Many folks who support a larger role of government in society as a kind of referee in the arena of "life, liberty, and the pursuit of happiness" have been sold a bill of goods that "charity" equals "government welfare" and thus wealth parity of society. That's why they are/have been such ardent supporters of entitlements for the "lower class". Large portions of the global Christian community have fallen for this as well for numerous reasons. Conservatives do not object to government welfare for those who are in need; we object to large swaths of society who have decided it is their right out of jealousy/apathy/covetousness/sloth, or been encouraged it must be thus (or made to believe it is so/acceptable) by government officials as a form of job security for them and an effort to expand government in general.
That is when democracy becomes authoritarianism and we all lose the opportunity to better ourselves (and I use "democracy" in the broadest sense because the United States is technically a constitutional republic). A citizen cannot possibly have more freedom and opportunity as a citizen to acquire wealth than when its government gets out of the way of commerce; the government receives the most money in taxes when as many of its citizens are successful as possible--therein lies the irony of over-taxation and over-regulation.
The wealthy are obligated to the same morals, ethics, and virtues under God as the rest of us (see Martin Luther's letters "An Open Letter to the Christian Nobility of the German Nation", "Against the Murderous, Thieving Hordes of Peasants", and "Admonition to Peace", which address both parties equally during The Peasants' War, as good examples of the equal obligations of citizens to each other).
In the original Greek of the New Testament "agápē" was translated as "charity" (check a King James Version of 1 Corinthians 13:1-8), which is now translated simply as "love". It is interesting that what the Greeks considered to be the deepest form of love--"sacrificial love" or "agápē"--was originally translated into the English language as "charity"; "charity is NOT "dependent welfare" or "guilt offerings"--it is the deepest act of love one human creature can give another (or God can give His creation), and this love cannot be forced or imposed or decreed or legislated.
There must be a reason beyond self-fulfillment, self-joy, obligation, and/or being a "good citizen" for there to be true charitable love. If you want to read a superb contrast of the kinds of love, check out CS Lewis' The Four Loves. His words from that book would support St. John Chrysostom's notion that a heart must be changed for good for the kind of charity to exist that sacrifices of itself and possessions.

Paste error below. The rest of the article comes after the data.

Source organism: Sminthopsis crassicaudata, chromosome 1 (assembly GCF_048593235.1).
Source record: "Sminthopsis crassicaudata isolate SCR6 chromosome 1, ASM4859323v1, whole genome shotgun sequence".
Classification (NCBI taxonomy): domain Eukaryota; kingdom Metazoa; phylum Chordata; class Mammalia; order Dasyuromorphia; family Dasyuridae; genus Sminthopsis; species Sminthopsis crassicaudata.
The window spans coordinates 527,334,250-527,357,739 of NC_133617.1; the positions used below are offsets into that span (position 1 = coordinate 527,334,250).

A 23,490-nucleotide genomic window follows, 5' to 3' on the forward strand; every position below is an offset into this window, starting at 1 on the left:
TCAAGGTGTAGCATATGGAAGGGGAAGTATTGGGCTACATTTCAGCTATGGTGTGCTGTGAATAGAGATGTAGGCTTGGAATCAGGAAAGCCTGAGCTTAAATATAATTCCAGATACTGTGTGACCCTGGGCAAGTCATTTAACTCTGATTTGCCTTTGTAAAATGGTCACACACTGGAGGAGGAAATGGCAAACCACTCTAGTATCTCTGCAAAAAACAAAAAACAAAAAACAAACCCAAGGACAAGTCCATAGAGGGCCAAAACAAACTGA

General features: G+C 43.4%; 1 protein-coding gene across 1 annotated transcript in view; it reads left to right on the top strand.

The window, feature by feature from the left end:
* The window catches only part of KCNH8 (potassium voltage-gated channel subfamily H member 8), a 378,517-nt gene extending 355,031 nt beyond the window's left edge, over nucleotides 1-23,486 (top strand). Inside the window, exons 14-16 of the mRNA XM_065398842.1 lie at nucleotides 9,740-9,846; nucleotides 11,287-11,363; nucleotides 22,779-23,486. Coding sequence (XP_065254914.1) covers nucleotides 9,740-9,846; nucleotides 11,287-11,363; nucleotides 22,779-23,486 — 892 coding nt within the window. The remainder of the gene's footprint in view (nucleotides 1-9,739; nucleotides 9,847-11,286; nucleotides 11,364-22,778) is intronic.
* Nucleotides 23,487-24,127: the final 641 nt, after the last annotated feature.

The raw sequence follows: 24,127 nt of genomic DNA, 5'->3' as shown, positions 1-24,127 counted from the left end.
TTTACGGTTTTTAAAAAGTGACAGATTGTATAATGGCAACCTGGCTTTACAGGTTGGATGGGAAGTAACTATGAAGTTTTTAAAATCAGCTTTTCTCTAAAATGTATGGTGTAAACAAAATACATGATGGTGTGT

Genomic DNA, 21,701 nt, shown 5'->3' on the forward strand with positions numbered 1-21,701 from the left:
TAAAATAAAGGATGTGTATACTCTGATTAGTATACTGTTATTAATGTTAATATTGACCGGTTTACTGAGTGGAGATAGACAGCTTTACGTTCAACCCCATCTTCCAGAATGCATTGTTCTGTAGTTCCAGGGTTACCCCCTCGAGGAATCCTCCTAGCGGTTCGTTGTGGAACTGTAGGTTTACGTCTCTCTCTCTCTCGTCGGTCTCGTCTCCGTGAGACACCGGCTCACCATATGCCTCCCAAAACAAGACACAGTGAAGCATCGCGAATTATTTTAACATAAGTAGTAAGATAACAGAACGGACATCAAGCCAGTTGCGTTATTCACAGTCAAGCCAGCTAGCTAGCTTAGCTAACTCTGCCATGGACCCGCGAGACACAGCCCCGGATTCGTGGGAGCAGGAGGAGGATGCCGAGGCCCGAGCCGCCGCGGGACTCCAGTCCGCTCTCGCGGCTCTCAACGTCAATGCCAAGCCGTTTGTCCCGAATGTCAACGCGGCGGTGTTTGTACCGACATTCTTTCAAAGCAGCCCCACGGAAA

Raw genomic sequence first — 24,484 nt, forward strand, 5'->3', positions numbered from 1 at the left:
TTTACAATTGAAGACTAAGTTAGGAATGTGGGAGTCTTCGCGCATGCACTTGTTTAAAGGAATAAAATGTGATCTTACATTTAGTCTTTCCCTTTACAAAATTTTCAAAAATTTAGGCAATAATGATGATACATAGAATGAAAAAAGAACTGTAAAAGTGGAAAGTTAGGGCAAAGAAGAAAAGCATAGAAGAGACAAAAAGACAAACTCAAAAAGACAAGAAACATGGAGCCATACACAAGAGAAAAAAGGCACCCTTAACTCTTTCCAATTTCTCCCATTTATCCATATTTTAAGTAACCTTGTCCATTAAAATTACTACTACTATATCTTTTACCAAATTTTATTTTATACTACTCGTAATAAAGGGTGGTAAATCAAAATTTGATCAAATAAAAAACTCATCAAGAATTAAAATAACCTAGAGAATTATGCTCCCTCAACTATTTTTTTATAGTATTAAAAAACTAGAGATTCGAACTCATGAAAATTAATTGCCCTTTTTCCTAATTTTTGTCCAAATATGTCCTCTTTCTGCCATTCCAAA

First Lewis points out this: “There is no safe investment. To love at all is to be vulnerable. Love anything, and your heart will certainly be wrung and possibly be broken. If you want to make sure of keeping it intact, you must give your heart to no one, not even to an animal. Wrap it carefully round with hobbies and little luxuries; avoid all entanglements; lock it up safe in the casket or coffin of your selfishness. But in that casket - safe, dark, motionless, airless - it will change. It will not be broken; it will become unbreakable, impenetrable, irredeemable.”
By contrast is this: "In God there is no hunger that needs to be filled, only plenteousness that desires to give.”
The former action is suffocating and ultimately self-destroying--the wealth of such a person will pass along to the state anyway (or hopefully family members who will manage it better); but of the latter, whether one is brought up in such virtue or learns it later by being changed by faith and forgiveness, the person lives with a joy not of this world and cannot get enough of it because his wealth is elsewhere--thus he gives freely and often of earthly possessions. It is the stark difference between Dickens' Ralph Nickleby and Ebenezer Scrooge.
One problem for government is that it cannot get a portion of charity if it does not have a managing hand in it; another is that certain causes it deems to be "charities" would otherwise receive very little for any number of reasons; another is that it gets no recognition for the purpose of advancement of status or ego. Once upon a time, before government or the ACLU felt the need to step into everything, the church and local communities took care of the needs of people. Is the ending of It's A Wonderful Life really just fiction? What about the true story behind The Blind Side? These are just two instances among thousands that have happened and do happen and will continue to happen.